Graphic design as an industry is driven by trends. Designers keep an eye on what’s happening on the runway and on TV, they watch how people interact with new technologies and how their audiences intake information. Then they apply the best of what’s happening to the creative strategies they execute for clients, creating graphic design trends in the visual landscape. These trends tend to overlap and ebb and flow, but in general can be broken down by decade. For example:
60s – complex illustration styles bridging the gap between psychedelic inspired concert design and earth tone based advertising.
70s – Farrah Fawcett, disco influences, and the advent of photography-centered advertising.
80s – bright pastels and jagged, blocky type. You remember Miami Vice, don’t you? Even the Stones got in on the act.
90s – advances in technology like Photoshop and PageMaker gave designers the tools to experiment like never before. Grunge culture influenced everything making this decade difficult to pin down visually; though it’s pretty obvious the design industry has never been the same. If you see a bevel and a drop shadow and a gradient, or something with ripped edges, you’re probably looking at a piece from the 90s.
2000 – design for the web had a major influence on all design and the need to ensure everything looked good no matter what screen it was viewed on created a movement toward simpler layouts and cleaner styles. This style came to be known as flat design. Outside of the professional design world, the proliferation of tools available to non-designers not only allowed masses to express themselves visually to a wide audience, but also created a large gap between acceptable design and good design.
And so now we find ourselves in the second decade of the 2000s. Flat design has evolved into Flat 2.0, driven by Apple and made ubiquitous by the introduction last year of Google’s Material Design. Material Design is a set of design principles based on the foundational elements of print design — balance, grid, alignment, hierarchy, light and surface. In short, Google has put their considerable weight behind reminding the world that graphic design as a medium is only good if it enables and promotes understanding of information and the ability to take an action based on that information. If you’re interested, the full spec for Material Design is available here.
Trends come and go and evolve over time. A few other trends that have been growing over the past few years will really find their groove over the next year. Such as:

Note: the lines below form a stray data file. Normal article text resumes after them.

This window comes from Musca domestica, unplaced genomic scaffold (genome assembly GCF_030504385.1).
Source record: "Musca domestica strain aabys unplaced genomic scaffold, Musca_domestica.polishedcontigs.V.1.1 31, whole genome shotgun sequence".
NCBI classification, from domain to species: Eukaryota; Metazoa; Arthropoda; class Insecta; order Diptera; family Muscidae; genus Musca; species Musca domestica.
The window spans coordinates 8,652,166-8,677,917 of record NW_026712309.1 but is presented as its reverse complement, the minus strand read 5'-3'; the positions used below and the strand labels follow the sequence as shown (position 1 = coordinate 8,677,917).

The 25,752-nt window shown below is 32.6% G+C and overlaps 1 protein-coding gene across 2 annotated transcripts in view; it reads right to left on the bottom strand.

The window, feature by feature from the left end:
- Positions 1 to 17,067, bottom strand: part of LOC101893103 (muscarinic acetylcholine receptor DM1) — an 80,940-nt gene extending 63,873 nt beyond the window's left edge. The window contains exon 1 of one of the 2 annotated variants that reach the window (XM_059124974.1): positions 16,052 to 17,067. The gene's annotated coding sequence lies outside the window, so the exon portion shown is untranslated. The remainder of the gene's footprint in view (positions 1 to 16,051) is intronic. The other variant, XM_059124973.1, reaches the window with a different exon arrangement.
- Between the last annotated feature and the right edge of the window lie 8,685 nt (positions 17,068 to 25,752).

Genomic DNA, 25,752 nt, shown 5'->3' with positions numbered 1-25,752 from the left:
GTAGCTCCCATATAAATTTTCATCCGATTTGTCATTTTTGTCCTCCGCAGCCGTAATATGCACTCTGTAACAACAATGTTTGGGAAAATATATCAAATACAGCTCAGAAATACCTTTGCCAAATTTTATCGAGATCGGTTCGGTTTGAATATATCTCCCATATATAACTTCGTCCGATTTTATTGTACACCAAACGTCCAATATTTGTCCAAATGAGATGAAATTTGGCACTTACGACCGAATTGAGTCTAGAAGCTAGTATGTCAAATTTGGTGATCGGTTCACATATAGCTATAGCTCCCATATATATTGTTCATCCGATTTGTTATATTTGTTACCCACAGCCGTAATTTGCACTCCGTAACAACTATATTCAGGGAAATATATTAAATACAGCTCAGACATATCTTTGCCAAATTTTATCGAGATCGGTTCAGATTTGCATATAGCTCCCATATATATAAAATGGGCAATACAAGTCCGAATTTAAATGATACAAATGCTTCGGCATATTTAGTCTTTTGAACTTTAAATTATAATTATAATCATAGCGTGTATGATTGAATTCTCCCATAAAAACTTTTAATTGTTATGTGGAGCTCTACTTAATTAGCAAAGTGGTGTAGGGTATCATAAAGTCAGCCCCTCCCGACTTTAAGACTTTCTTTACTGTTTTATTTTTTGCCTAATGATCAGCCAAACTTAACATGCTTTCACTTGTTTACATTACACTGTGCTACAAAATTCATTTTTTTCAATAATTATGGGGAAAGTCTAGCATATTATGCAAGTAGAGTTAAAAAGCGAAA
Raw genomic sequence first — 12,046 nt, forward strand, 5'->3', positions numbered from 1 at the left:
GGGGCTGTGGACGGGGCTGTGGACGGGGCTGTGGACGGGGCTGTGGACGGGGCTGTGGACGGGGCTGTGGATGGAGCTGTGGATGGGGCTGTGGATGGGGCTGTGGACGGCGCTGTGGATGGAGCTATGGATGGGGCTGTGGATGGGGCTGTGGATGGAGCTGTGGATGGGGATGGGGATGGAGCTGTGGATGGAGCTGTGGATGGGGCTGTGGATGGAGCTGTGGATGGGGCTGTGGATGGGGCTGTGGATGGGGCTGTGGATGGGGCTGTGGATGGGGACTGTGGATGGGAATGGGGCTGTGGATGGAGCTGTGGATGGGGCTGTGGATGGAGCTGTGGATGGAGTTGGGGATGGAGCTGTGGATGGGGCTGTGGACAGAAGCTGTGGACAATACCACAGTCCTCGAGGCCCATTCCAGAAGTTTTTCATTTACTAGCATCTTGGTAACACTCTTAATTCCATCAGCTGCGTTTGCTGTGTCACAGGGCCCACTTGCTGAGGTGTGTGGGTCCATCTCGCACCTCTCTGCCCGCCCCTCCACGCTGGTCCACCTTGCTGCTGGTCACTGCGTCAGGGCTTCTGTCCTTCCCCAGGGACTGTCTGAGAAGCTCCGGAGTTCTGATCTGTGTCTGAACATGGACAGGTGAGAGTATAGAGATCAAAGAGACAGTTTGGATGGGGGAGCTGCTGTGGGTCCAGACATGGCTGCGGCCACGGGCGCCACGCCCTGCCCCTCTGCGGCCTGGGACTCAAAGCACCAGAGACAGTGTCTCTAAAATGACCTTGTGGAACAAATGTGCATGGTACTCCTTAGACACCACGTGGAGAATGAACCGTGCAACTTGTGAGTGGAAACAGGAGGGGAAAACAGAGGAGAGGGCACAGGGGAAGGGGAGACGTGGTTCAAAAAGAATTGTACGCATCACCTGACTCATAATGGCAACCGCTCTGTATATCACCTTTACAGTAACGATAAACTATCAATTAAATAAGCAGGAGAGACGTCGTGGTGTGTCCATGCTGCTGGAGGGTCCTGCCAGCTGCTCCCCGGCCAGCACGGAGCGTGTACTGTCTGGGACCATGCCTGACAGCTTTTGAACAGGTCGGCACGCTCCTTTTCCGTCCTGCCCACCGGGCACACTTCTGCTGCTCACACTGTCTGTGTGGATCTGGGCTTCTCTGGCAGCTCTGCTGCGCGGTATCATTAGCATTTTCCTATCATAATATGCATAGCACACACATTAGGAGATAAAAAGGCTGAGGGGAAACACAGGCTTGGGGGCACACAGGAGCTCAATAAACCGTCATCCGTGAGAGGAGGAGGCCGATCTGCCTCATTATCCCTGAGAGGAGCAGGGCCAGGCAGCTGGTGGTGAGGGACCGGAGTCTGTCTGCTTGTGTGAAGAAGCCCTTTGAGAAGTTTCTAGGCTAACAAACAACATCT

The use of typography as a dominant graphic element has really blossomed recently and the availability of good quality typefaces and a far-reaching adoption of web fonts will only make this trend stronger. Look for bold, interesting typography that adds really interesting depth and dimension to all that flat design.
This one’s been coming for a while now, again perhaps an influence of flat design. Designers are doing a great job of finding interesting color combinations without going quite as garish as say, the 80s. (d.trio was in at the beginning of this one, if you’ve ever seen our offices or our identity system :))
Modular design or tile based design.
Think Microsoft 8, or Pinterest here and you’d be right. Using tiles as self-contained panels of information inside a larger grid structure provides an easy way to develop flexible, responsive layouts and is very popular as an offshoot of parallax (long scroll) web design.
These trends give us a pretty good indication of what our visual landscape will look like over the next few years. As always, designers need to be careful of the trends they follow. Jumping onto something just because it’s popular is a sure way to not only date your work, but to fade into a sea of sameness. If, like us, you do the majority of your work for large corporations with well-established brand guidelines, trends can still provide inspiration for layout and typography usage that can keep your design relevant and fresh. And can help you be ready when one of your “conservative” clients wants to change things up like one of ours recently did by introducing a new color palette full of bright hues like fuchsia and teal.
For more on popular trends in graphic design, check out the Canva Design School blog, and Inspiredology.com.